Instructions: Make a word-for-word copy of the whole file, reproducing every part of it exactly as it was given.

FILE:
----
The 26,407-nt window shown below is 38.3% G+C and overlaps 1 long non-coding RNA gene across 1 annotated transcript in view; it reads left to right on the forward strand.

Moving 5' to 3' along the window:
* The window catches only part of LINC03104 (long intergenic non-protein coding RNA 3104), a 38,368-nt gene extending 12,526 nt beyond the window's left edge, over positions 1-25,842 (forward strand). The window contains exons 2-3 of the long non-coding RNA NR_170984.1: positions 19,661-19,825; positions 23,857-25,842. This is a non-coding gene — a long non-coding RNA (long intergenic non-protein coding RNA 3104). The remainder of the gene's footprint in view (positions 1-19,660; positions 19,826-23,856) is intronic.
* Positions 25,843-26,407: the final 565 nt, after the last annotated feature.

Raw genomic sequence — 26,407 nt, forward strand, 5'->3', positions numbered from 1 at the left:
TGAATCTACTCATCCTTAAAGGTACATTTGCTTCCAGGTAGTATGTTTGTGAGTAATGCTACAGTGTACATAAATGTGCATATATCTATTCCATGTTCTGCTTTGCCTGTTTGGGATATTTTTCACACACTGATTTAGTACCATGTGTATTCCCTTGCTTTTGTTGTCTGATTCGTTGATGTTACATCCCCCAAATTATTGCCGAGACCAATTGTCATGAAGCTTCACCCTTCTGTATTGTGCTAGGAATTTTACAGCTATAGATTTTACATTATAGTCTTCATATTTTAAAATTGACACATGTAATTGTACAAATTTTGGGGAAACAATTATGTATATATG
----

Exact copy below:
The 26,407-nt window shown below is 38.3% G+C and overlaps 1 long non-coding RNA gene across 1 annotated transcript in view; it reads left to right on the forward strand.

Moving 5' to 3' along the window:
* The window catches only part of LINC03104 (long intergenic non-protein coding RNA 3104), a 38,368-nt gene extending 12,526 nt beyond the window's left edge, over positions 1-25,842 (forward strand). The window contains exons 2-3 of the long non-coding RNA NR_170984.1: positions 19,661-19,825; positions 23,857-25,842. This is a non-coding gene — a long non-coding RNA (long intergenic non-protein coding RNA 3104). The remainder of the gene's footprint in view (positions 1-19,660; positions 19,826-23,856) is intronic.
* Positions 25,843-26,407: the final 565 nt, after the last annotated feature.

Raw genomic sequence — 26,407 nt, forward strand, 5'->3', positions numbered from 1 at the left:
TGAATCTACTCATCCTTAAAGGTACATTTGCTTCCAGGTAGTATGTTTGTGAGTAATGCTACAGTGTACATAAATGTGCATATATCTATTCCATGTTCTGCTTTGCCTGTTTGGGATATTTTTCACACACTGATTTAGTACCATGTGTATTCCCTTGCTTTTGTTGTCTGATTCGTTGATGTTACATCCCCCAAATTATTGCCGAGACCAATTGTCATGAAGCTTCACCCTTCTGTATTGTGCTAGGAATTTTACAGCTATAGATTTTACATTATAGTCTTCATATTTTAAAATTGACACATGTAATTGTACAAATTTTGGGGAAACAATTATGTATATATG